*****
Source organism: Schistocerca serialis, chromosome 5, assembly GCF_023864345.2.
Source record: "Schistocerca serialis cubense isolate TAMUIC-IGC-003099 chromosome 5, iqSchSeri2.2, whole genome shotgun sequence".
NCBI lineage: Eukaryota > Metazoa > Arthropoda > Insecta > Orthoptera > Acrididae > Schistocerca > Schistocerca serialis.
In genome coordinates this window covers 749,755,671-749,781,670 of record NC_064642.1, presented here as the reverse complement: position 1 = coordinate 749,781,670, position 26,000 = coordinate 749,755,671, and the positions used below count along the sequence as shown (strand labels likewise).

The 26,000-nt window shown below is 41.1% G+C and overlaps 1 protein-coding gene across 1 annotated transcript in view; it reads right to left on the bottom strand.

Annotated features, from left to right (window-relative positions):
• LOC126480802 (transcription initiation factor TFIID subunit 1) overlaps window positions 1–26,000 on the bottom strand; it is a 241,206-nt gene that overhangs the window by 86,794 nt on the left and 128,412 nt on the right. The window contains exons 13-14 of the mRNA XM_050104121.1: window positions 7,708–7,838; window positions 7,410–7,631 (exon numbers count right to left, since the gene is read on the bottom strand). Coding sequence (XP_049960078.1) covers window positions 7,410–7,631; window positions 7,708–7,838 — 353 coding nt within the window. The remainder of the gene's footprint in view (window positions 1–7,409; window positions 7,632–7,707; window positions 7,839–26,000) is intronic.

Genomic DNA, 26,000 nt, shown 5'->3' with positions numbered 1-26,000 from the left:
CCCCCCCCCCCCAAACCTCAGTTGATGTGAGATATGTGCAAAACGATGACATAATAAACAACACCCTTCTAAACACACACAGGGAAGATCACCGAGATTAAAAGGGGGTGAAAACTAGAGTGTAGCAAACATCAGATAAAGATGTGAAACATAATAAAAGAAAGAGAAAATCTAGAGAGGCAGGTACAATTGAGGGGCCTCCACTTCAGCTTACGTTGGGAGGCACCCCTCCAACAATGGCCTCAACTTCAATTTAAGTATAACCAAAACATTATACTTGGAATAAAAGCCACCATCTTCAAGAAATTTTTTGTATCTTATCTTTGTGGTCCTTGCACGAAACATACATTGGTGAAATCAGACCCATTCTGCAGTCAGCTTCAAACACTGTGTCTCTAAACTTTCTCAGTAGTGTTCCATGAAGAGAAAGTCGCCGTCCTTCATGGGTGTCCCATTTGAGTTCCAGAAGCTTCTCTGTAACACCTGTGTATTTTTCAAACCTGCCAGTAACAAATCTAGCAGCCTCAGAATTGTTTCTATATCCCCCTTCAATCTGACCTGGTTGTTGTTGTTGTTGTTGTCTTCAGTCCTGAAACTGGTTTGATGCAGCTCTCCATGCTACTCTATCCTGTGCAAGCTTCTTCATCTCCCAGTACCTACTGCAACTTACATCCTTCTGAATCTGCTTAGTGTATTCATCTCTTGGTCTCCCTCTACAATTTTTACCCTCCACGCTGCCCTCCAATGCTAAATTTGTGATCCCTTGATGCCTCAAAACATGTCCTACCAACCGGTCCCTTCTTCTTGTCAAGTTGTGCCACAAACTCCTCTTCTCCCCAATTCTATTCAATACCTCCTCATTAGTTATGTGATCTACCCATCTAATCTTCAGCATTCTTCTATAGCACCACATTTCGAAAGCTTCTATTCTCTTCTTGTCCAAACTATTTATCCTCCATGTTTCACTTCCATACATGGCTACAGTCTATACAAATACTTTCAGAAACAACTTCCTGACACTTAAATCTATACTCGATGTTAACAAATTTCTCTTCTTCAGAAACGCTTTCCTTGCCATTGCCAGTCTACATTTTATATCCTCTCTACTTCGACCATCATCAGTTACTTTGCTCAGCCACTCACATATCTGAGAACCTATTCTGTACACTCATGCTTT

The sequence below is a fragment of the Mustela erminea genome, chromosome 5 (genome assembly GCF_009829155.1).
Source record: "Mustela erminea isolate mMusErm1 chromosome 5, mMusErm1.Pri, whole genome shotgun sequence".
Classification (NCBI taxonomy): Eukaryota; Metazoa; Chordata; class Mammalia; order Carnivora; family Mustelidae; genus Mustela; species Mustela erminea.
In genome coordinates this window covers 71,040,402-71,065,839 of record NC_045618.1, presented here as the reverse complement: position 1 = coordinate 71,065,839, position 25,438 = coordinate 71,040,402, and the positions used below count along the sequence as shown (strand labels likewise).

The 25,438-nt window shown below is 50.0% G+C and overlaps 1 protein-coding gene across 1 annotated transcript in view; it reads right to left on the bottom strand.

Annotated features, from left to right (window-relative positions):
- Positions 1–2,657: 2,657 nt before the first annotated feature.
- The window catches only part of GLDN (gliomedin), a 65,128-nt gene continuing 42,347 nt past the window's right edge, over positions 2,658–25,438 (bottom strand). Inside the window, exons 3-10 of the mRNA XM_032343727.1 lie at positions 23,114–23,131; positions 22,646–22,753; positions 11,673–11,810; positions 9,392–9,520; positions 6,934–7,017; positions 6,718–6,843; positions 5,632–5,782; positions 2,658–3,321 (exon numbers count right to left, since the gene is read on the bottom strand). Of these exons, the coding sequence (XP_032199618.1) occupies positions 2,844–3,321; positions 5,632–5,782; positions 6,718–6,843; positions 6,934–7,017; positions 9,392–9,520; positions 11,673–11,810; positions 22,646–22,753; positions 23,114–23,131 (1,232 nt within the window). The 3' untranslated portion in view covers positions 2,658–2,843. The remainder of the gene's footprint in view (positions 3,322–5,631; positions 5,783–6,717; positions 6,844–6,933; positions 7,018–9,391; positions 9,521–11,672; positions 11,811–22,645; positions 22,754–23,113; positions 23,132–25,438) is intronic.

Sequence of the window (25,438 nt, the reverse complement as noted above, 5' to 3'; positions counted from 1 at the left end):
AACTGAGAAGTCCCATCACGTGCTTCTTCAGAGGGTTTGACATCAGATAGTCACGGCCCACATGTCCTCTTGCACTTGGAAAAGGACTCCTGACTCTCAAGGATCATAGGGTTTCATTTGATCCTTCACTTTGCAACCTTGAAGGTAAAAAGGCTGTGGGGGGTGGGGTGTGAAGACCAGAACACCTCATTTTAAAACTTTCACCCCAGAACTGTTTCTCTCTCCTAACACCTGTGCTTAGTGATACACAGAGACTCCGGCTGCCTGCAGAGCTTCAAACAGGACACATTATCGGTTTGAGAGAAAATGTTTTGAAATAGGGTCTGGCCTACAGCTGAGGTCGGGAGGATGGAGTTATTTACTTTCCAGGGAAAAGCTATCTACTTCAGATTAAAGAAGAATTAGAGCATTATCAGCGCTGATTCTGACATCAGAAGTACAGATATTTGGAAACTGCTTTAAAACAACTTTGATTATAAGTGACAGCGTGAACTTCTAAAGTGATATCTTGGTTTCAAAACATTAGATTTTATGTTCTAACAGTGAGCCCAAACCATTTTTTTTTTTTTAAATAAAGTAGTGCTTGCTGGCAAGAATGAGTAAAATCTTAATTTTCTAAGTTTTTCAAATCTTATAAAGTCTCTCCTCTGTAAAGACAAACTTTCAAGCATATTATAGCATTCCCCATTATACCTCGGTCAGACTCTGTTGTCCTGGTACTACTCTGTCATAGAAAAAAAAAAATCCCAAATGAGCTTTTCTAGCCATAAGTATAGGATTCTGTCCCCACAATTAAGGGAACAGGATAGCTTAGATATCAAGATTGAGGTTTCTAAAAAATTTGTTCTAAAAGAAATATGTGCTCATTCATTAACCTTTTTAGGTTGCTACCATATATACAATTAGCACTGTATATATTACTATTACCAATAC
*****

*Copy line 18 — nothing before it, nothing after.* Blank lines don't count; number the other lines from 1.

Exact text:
Sequence of the window (25,438 nt, the reverse complement as noted above, 5' to 3'; positions counted from 1 at the left end):